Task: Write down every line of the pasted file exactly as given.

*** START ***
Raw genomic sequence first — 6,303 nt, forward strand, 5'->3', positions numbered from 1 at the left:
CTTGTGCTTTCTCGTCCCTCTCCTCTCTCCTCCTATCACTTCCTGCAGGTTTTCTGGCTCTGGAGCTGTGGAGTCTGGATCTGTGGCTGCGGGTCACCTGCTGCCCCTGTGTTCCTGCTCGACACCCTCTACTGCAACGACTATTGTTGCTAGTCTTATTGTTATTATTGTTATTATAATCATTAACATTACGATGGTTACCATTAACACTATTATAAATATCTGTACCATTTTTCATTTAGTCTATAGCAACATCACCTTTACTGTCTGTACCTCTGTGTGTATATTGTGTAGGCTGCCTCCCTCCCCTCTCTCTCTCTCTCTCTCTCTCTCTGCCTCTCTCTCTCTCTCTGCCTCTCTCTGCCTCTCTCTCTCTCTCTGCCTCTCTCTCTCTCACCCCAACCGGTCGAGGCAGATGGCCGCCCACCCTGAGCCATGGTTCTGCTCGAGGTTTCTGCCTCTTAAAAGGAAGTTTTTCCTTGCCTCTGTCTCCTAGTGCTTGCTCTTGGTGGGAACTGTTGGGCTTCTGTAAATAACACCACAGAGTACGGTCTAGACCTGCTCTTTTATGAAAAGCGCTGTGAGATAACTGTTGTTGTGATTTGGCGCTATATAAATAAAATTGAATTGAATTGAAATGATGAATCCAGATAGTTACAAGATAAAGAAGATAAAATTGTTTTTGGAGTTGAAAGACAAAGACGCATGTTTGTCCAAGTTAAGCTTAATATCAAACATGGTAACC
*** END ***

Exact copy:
Raw genomic sequence first — 6,303 nt, forward strand, 5'->3', positions numbered from 1 at the left:
CTTGTGCTTTCTCGTCCCTCTCCTCTCTCCTCCTATCACTTCCTGCAGGTTTTCTGGCTCTGGAGCTGTGGAGTCTGGATCTGTGGCTGCGGGTCACCTGCTGCCCCTGTGTTCCTGCTCGACACCCTCTACTGCAACGACTATTGTTGCTAGTCTTATTGTTATTATTGTTATTATAATCATTAACATTACGATGGTTACCATTAACACTATTATAAATATCTGTACCATTTTTCATTTAGTCTATAGCAACATCACCTTTACTGTCTGTACCTCTGTGTGTATATTGTGTAGGCTGCCTCCCTCCCCTCTCTCTCTCTCTCTCTCTCTCTCTGCCTCTCTCTCTCTCTCTGCCTCTCTCTGCCTCTCTCTCTCTCTCTGCCTCTCTCTCTCTCACCCCAACCGGTCGAGGCAGATGGCCGCCCACCCTGAGCCATGGTTCTGCTCGAGGTTTCTGCCTCTTAAAAGGAAGTTTTTCCTTGCCTCTGTCTCCTAGTGCTTGCTCTTGGTGGGAACTGTTGGGCTTCTGTAAATAACACCACAGAGTACGGTCTAGACCTGCTCTTTTATGAAAAGCGCTGTGAGATAACTGTTGTTGTGATTTGGCGCTATATAAATAAAATTGAATTGAATTGAAATGATGAATCCAGATAGTTACAAGATAAAGAAGATAAAATTGTTTTTGGAGTTGAAAGACAAAGACGCATGTTTGTCCAAGTTAAGCTTAATATCAAACATGGTAACC